WJI 2017 Blog Day 6 AM: Is a journalist ever objective?

May 19, 2017

Alyssa Sperrazza

Oklahoma Baptist

Is a journalist ever objective? Well, for the better part of the morning, we discussed the recognition that everything we do, whether intended or not, falls short of being objective. What words we use, how you cover a story, what photos you use… even the stories we chose to write and the ones we skip over expose our lack of objectivity.

It was a slightly rude awakening, making the hours of lectures I’ve sat through at my university, calling for objectivity and balance in articles, feel slightly unproductive. But there’s a history of journalist having an opinion. Murrow had one and that was the end of McCarthy. Cronkite had one and that was the end of the Vietnam War. It makes me wonder, why can’t I?

What if journalists overcame their fear of or society’s call for objectivity when it comes to black and white situations? We can easily praise journalists in the past for their opinions, especially the ones that led to the downfall of corrupt people or the ending of a war, but I think it’s easy to forget that both men mentioned faced intense scrutiny for their actions at the time.

Marvin Olasky led an in-depth discussion on objectivity for the Christian journalist. How can Christian journalists balance faith and facts? Sometimes, in a broken world, facts contradict our faith. Same-sex marriage laws are fact following the Supreme Court decision in 2015, but it goes against the biblical definition of marriage. So how does a Christian journalist cover that? It was really encouraging when Marvin said, “We’re actors, we’re making up our lives but at the same time we’re acting under God’s providence.”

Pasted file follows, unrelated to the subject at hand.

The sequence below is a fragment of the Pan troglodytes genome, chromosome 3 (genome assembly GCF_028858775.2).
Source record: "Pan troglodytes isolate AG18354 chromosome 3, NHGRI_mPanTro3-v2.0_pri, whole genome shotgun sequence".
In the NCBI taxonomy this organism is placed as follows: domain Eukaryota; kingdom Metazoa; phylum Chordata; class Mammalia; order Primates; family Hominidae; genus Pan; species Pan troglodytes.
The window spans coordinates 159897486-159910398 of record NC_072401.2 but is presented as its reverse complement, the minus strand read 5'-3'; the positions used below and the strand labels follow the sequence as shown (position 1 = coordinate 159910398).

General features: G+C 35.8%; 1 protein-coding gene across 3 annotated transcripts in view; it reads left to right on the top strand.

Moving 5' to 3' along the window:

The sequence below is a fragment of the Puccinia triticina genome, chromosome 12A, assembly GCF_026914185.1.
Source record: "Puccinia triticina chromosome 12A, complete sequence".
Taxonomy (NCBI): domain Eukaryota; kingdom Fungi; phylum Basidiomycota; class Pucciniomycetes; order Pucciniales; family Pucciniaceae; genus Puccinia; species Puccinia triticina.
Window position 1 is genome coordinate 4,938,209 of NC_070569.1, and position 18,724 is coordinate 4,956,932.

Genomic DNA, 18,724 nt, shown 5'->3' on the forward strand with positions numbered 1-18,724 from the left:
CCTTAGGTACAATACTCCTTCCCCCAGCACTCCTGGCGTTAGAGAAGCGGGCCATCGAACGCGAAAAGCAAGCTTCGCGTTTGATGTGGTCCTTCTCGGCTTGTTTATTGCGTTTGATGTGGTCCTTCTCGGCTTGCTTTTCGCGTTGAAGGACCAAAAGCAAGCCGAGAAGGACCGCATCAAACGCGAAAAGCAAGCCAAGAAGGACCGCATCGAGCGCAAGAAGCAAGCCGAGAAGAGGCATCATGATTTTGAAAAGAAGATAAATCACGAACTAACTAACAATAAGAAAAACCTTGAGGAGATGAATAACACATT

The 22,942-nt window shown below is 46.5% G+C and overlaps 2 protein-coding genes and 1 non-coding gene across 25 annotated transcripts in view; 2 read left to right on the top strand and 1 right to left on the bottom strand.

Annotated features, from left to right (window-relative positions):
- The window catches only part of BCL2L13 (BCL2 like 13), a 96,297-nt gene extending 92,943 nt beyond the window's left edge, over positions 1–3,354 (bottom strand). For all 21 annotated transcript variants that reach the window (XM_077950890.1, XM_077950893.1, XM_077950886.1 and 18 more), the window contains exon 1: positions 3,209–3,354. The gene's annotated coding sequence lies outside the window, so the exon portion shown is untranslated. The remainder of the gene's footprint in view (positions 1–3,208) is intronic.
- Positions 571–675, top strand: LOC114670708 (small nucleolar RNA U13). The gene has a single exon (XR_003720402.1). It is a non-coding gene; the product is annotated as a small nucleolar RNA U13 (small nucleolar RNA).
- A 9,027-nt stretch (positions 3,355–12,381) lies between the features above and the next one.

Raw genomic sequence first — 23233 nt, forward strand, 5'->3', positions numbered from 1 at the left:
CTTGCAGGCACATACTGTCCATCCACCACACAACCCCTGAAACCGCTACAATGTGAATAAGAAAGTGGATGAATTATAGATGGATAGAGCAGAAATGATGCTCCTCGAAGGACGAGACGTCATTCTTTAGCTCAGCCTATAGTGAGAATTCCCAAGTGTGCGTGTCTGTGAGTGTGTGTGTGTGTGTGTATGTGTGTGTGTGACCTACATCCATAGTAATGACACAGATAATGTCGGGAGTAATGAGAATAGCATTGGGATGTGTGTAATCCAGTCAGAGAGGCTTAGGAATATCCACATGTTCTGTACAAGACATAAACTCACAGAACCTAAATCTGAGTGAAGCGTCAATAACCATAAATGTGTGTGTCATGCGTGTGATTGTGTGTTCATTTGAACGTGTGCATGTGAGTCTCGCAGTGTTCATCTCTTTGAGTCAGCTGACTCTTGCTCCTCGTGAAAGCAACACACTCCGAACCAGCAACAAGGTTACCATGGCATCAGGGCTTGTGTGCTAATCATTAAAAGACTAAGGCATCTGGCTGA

I believe a lot of Christian journalists can easily contract a ‘savior’ complex. We see so clearly, the brokenness this world is suffering, and it’s easy to look at a scenario and try to fix it rather than record it. And surely, God has placed people into positions to fix problems and to lead this world a little closer to what He intended. But as Christian journalists, we, as many leaders at WJI have stated, are writing the first rough draft of history. This history we’re recording is known by God, crafted by God and in no way out of His control. And I do believe the pen is stronger than the sword so who says we can't record history and solve problems at the same time?

Our hour before lunch was filled with an initial-cringe worthy reaction from everyone. We had spent the better part of yesterday working on a radio wrap. It was a long day, from a press conference, to script writing, editing, recording, and more editing. The hour before lunch was the time we got to listen to some of our final products.

People rarely like the sound of their own voice, including myself, so everyone was partially excited, partially uncomfortable, knowing we’d hear our voice played throughout the room. Overall though, the experience was a lot of fun. Everyone was supportive of each other’s work and Nick Eicher gave really great feedback to the ones we listened to. I can’t wait to turn the radio on in the future and hear some people from this class of WJI students and go, “hey I know that person!” Hearing some of the wraps, its obvious some of these people have a future in radio.

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